Having just read the article regarding the plight of residents of New Cuyama (New Times, “Rooted beneath,” Sept. 22) I have to say that I have zero sympathy for carrot farmers. We lived in the little community for years and while we loved the town, the carrot people were a blot on it. Twice in the past they, through their reckless spraying of toxic pesticides by airplane, caused children at the local school to get sick and the school had to be closed. When we lived there our child was nearing school age, and so, knowing this history, I called the farm manager to inquire about their current practices. I expected someone who would be understanding and reassuring. After all, these are children were talking about. But no, he was immediately rude and abusive, and, thinking that I was calling from the school, threatened that he might just call the school district to lodge a complaint.
So we came to dread the regular sprayings from above, feeling that the concerns of residents were of no concern to the carrot people. Another oddity, we thought, was that they have both a conventional and an organic carrot business, each separated from the other by a narrow road. If you’re spraying from the air onto a crop on one side of the road, what’s the chance that the organic crop on the other side is being contaminated? High, I suspect. Finally, deciding that we didn’t want to play a game of Russian roulette with the health of our child, we moved. Good luck to the people of New Cuyama. I suspect you’ll have to fight for your rights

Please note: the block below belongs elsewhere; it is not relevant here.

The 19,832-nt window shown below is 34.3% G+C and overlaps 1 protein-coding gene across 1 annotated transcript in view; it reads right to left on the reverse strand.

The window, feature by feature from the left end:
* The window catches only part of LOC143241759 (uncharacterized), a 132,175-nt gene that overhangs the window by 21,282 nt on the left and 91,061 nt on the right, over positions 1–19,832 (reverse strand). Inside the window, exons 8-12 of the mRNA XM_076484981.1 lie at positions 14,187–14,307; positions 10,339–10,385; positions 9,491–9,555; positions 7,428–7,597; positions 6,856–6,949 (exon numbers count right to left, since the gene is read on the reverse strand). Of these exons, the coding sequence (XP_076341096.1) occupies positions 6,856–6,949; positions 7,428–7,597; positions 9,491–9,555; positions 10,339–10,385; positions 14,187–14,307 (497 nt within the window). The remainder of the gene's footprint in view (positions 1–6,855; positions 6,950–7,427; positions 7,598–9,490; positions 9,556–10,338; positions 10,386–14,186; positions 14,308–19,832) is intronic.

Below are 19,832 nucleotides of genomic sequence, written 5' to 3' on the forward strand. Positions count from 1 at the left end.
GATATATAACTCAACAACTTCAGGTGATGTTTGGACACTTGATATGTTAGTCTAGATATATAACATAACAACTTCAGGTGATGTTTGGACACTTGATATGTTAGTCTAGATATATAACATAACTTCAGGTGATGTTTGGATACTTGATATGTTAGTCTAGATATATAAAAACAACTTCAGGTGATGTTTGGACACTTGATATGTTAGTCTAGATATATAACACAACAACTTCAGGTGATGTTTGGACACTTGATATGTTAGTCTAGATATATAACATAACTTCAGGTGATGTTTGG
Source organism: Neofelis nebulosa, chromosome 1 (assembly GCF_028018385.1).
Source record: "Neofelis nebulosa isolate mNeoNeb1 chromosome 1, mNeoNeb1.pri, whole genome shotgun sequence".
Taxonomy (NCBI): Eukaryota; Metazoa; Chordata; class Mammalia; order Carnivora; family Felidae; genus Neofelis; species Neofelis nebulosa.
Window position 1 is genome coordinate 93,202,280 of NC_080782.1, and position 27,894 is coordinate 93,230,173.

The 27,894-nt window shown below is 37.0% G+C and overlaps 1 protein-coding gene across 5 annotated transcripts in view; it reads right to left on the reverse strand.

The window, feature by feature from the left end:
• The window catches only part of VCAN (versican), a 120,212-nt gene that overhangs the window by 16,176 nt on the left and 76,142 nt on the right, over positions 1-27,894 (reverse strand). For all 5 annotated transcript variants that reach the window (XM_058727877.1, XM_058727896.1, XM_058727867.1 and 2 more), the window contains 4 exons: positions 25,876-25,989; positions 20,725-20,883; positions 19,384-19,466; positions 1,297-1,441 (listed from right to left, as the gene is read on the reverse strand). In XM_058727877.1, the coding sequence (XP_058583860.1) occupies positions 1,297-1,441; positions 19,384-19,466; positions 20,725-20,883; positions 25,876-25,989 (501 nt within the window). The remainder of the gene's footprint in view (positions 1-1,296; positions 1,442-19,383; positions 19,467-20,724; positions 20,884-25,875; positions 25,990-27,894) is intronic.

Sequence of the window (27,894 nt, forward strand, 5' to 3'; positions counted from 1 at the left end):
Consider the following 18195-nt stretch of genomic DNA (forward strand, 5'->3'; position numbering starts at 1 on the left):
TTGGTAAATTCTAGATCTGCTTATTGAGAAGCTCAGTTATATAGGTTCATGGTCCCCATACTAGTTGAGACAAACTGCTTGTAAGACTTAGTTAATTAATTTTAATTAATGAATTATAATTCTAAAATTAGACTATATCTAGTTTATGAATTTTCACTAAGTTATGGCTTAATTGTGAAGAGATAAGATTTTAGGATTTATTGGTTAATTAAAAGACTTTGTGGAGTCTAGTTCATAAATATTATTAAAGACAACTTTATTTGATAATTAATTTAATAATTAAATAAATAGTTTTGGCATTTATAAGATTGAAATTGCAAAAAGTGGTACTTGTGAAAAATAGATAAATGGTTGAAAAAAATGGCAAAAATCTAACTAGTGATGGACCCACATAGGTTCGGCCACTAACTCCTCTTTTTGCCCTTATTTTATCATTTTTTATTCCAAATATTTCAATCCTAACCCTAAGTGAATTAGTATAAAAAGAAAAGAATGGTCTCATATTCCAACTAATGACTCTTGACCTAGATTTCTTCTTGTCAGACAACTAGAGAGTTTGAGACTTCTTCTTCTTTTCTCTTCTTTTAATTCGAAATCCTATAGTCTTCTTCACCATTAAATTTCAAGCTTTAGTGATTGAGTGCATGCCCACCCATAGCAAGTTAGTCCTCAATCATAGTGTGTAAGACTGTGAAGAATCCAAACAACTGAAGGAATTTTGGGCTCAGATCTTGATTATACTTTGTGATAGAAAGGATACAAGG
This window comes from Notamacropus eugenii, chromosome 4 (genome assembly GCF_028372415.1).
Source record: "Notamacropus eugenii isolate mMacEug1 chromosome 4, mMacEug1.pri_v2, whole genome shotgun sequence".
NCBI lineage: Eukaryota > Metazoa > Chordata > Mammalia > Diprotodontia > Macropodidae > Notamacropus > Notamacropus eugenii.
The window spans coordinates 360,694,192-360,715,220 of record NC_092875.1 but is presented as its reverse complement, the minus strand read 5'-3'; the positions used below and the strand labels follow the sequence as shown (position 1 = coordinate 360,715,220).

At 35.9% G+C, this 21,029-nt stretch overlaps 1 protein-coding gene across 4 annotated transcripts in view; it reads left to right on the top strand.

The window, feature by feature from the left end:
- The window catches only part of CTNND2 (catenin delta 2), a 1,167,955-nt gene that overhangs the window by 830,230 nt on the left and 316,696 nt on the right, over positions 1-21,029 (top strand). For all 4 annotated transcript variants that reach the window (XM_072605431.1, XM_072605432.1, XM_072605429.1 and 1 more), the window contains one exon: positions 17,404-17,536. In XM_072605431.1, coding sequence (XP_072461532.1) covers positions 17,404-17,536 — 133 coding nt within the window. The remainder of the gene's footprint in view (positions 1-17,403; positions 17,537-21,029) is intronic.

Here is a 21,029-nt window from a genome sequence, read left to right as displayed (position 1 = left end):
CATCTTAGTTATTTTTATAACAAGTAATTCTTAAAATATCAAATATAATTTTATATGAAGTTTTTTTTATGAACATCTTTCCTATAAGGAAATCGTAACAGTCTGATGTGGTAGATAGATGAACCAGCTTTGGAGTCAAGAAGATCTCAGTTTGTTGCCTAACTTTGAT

Oh, one other thing I should mention, a photo in the story shows a farm mass watering during the day. Yeah. That’s a good way to lose half of it to evaporation as any good gardener could tell you. Nighttime is best as there’s no need to worry about mold. The desert environment of New Cuyama is proof against it.
-- John Franks - Pismo Beach